Dance: Doom and gloom all round

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The Independent Culture


OH DEAR. I cannot see Ashley Page's new work for the Royal Ballet contributing much to the gaiety of the nation. He calls it Sawdust and Tinsel, implying a circus theme, but a rum old circus it is: a lion tamer without lions, a tightrope walker with no rope, an illusionist without illusions. And a ringmaster who goes in heavily for - what is that phrase? - inappropriate behaviour.

The only dancer who comes well out of this is the most junior, Edward Watson, whose role as a sad white-clad tumbler allows him high extensions, jumps and rolls which he does softly and flowingly enough to make his seniors look lumpy. For this fault I blame not them, but the maladroit nonsense they are given to do.

As this is an Ashley Page ballet, naturally we have a stage full of scenery, part of which is set moving (for no apparent reason) half-way through. Jon Morrell's design provides a huge, curved ramp that leads nowhere, so dancers climb it, turn round and go down again; pointless, but no more than the rest of the ballet. There is also a bit of canvas sheeting shaped more like a sail than a big top, and a ladder too big and too high to be practicable.The music at least is jollier than Page generally picks: Poulenc's Concerto for Two Pianos, with Tim Qualtrough and Paul Stobart, and the Romanza from the Clarinet Sonata, played by Fiona Cross. Anthony Twiner conducted. And since some of this music is livelier than Page's main cast require, there are also four so-called glamour girls to cavort about, except that in accordance with the latest faddish cliche one of them is played by a chap in drag.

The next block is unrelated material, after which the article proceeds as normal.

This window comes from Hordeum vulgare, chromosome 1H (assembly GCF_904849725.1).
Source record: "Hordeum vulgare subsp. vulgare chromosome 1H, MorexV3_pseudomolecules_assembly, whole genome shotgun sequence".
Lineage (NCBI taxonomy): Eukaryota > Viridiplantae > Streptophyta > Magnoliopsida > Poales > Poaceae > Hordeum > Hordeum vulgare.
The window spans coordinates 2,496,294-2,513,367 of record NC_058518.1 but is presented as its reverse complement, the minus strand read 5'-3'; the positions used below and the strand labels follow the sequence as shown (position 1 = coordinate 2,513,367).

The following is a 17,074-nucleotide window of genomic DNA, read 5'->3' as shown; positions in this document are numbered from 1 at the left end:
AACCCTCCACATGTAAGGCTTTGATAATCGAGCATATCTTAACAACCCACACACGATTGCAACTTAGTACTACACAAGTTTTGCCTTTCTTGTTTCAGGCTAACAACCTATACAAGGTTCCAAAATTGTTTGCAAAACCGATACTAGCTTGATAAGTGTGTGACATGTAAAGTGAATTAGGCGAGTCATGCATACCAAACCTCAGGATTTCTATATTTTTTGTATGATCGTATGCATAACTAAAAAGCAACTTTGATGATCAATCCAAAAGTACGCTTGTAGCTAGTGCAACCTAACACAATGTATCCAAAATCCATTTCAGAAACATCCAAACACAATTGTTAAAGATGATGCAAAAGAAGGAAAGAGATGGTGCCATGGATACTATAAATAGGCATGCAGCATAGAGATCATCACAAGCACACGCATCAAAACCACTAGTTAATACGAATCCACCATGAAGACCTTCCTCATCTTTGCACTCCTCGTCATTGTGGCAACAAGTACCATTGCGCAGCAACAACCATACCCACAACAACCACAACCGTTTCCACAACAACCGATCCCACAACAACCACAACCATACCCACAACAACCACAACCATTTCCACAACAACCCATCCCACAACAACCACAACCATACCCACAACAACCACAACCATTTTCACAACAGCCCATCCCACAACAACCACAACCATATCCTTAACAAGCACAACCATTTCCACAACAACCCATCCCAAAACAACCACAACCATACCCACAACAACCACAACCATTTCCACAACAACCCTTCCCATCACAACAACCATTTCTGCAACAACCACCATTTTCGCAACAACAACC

Presumably the new piece was meant to provide a light contrast to the revival of Kenneth MacMillan's early ballet, Las Hermanas, based on Lorca's play about Bernarda Alba's daughters. Sadly, this resurfaced as a twopenny shocker rather than the taut thriller we remember. It also came out too dark. Maybe with the present production and cast (Mara Galeazzi as the youngest sister excepted) that would not be a good idea, but Nicholas Georgiadis's claustrophobic setting deserves to be seen.

Galeazzi was one of the better features of the Raymonda showpiece, too, together with solos by Belinda Hatley and Laura Morera, and Igor Zelensky demonstrating what classical dancing is really about. But why is the pas de trois taken so slowly, why has everyone lost the style of the Hungarian dance, and wouldn't Darcey Bussell's solo look a lot better if she followed the nuances of the music?